The Art and Science of Gardening

As a boy I was fascinated by the intricate design and beauty of our native and introduced flora. This deep and passionate love of the natural world sowed the seed of a future career. I can recall in crystal detail my first day of ‘professional’ gardening – it was 27 years ago at Harewood House, a huge stately pile in Yorkshire belonging to some relative of the Queen.

My approach to gardening, then as now, was intuitive and emotional, rather than intellectual. This approach and the respect for our natural environment continue to nourish and direct my work today.

After Harewood House and following a period of time designing and gardening in France, I returned to England and began work with the National Trust, first at Bodnant in Wales and then from 1992 to 1997 here at Sissinghurst. I had no thought then, that one day I would return and have the opportunity to a play a key role in helping to shape its future. It is now a little over a year since I returned to Sissinghurst, a year of unadulterated pleasure looking at and working in one of the world’s most celebrated gardens.

In spring before the cloak of flower and foliage has covered the garden like a broad duvet, it is Harold’s design and layout that is prominent. Along with the backbone of ancient brick walls, it is the evergreen hedges of dark inky yew that are a key ingredient in the garden’s vocabulary, providing the narrative for the entire show.

In early summer, Vita’s planting schemes become more evident and one can study her use of colour as a tool for creating moods and atmospheres within the garden. For example, The Purple Border is a subtle yet complex dynamic blend of tones from both the warm and cold parts of the colour spectrum. Potentially sullen and sombre, Vita’s clever stretching of the colour purple to include magenta of Geranium psilostemon and scarlet of Rosa moysii combine brilliantly to provide a rich tapestry made from the most luxurious velvet.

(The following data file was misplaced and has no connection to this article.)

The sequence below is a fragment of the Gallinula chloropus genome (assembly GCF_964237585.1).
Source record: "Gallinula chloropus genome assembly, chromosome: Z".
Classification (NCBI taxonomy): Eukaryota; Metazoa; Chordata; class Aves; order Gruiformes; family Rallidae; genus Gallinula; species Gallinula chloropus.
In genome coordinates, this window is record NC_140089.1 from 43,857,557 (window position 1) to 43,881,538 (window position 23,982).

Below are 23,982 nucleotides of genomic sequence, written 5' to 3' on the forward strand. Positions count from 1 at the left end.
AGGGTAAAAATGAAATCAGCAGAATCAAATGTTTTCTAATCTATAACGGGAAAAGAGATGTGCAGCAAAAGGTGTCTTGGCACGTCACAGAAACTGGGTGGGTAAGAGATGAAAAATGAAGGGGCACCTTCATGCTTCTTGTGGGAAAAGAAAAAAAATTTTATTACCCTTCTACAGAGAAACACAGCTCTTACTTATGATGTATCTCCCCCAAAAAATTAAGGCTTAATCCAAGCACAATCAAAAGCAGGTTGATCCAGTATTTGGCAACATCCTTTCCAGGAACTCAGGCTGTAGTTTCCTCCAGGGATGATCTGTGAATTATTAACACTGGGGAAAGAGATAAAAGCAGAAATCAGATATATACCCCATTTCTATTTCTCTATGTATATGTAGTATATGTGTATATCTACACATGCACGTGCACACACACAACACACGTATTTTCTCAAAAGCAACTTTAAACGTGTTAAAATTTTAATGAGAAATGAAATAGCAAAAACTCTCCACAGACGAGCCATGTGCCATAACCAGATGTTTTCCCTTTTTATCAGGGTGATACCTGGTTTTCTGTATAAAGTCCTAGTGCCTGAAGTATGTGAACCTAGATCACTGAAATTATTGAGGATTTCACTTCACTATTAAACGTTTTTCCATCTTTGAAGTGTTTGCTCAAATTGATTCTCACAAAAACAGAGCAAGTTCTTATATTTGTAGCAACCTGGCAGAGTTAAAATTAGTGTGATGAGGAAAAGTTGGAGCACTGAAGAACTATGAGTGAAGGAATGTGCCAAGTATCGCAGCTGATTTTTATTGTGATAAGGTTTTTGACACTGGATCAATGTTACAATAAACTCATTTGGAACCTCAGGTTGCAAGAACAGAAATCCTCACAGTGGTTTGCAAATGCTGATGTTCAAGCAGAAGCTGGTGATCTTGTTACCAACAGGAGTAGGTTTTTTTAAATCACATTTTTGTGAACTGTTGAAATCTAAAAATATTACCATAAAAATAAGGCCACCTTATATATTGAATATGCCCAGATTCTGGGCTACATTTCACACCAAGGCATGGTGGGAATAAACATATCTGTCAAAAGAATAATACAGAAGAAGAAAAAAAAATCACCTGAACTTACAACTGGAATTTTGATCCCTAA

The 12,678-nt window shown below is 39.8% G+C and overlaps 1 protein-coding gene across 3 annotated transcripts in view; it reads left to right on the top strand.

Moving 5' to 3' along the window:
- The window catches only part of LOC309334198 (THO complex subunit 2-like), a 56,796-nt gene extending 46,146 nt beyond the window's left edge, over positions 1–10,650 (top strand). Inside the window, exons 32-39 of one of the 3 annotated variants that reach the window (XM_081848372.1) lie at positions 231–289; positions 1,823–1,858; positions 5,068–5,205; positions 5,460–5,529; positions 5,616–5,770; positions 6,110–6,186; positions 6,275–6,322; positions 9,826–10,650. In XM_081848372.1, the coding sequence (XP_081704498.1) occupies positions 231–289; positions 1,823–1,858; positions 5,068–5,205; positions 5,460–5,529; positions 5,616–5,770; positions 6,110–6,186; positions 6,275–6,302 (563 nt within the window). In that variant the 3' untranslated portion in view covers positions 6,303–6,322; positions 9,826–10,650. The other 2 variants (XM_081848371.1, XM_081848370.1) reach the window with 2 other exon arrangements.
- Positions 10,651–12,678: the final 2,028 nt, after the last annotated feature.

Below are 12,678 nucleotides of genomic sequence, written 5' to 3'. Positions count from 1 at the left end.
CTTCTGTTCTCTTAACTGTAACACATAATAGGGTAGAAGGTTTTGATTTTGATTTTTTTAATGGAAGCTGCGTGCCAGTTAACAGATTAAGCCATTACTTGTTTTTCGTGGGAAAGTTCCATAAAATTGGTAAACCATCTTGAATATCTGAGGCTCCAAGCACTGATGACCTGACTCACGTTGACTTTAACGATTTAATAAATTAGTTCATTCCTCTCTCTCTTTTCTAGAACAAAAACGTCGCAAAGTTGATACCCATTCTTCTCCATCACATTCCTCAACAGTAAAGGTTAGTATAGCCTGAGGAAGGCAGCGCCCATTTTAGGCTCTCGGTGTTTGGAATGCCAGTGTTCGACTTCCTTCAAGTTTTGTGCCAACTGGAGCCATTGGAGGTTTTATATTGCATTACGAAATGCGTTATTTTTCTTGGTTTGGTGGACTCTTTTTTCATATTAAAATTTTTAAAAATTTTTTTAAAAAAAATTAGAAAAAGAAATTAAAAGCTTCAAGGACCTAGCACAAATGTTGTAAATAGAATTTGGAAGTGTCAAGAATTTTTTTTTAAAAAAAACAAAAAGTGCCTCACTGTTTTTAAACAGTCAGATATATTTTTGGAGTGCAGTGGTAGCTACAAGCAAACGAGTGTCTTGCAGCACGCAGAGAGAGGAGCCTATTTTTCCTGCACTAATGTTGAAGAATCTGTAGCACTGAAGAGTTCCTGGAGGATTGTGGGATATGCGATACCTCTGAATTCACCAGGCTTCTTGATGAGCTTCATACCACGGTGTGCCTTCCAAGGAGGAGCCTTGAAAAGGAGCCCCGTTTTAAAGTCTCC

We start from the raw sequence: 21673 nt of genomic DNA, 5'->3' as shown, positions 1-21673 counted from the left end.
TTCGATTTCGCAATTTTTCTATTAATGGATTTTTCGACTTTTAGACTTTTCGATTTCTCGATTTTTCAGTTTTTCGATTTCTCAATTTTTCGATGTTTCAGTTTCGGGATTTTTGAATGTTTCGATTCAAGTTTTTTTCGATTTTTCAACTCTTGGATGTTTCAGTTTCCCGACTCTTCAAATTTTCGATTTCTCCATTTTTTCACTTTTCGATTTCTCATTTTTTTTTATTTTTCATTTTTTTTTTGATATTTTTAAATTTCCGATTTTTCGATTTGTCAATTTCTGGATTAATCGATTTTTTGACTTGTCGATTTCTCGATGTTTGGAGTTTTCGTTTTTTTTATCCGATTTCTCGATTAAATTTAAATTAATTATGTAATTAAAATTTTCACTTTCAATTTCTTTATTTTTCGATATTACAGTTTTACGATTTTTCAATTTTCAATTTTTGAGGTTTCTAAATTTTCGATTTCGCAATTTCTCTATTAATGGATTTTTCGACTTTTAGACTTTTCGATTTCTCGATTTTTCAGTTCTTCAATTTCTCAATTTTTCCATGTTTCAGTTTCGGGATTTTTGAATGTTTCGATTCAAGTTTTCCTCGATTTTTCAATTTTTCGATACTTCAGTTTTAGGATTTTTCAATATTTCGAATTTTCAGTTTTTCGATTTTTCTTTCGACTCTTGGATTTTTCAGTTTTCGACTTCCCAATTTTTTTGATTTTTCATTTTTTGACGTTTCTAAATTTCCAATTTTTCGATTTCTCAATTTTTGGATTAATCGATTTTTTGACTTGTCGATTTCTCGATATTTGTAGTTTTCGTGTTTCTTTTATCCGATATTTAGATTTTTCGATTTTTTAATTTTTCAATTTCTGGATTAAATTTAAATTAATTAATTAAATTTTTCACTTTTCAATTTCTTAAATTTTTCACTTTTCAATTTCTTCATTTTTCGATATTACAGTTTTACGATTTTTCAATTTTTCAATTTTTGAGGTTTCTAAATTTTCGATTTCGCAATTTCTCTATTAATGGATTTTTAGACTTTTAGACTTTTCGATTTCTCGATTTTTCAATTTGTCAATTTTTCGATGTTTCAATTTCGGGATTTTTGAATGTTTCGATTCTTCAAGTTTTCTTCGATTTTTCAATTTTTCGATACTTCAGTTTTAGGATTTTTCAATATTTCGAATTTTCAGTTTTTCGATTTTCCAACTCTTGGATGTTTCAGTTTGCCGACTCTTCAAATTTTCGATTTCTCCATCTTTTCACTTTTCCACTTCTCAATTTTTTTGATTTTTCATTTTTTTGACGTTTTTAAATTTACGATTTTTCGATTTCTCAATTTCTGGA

The Purple Border

The Purple Border with Geranium psilostemon, Lupinus ‘Blue Jacket’ and Rosa moyesii.

As we reach high summer you can feel your pulse racing as the planting throbs in a tidal wave of colour. The vermillion coloured Crocosmia ‘Lucifer’ in the Cottage Garden in tandem with the Dahlia ‘Bishop of Llandaff’, spill out across the path and drip their glowing petals to the floor, like molten lava.

In a relatively large garden like Sissinghurst it is possible to manipulate the diverse areas of the garden to climax at different times, and this is exactly what Vita and Harold did. And so moving through the year we come to the turn of the White Garden to reach its floral zenith. The surprise and delight of emerging quite suddenly and unexpectedly from the long, dark avenue of yew into the brilliance of the White Garden is for me and thousands of others simply breath-taking. Filled with a mix of white flowering shrubs, perennials and supporting ephemerals that froth and foam over a sea of grey foliage, the White Garden is a lasting memory of the beauty and romance that is Sissinghurst.

So there it is. Gardeners I think have the most difficult of jobs balancing science and art, applying a methodical approach but with flair and imagination. But more than that, we have to consider the dimension of time, and not just the time of day or season, but the passing years when nature’s growth expands and matures, lending the garden a different identity, almost beyond the gardeners’ control. As Vita put it in her Poem ‘The Garden’:

You dreamed us, and we made your dreams come true,

We are your vision, here made manifest,

You sowed us, and obediently we grew,

But, sowing, you sowed more then you knew,

And something not ourselves has done the rest.

However from that very first day 27 years ago, I find it to be the most rewarding of jobs, a fulfilling passion and one that I never want to give up.

Troy Smith, Head Gardener

 

 

 

 

 

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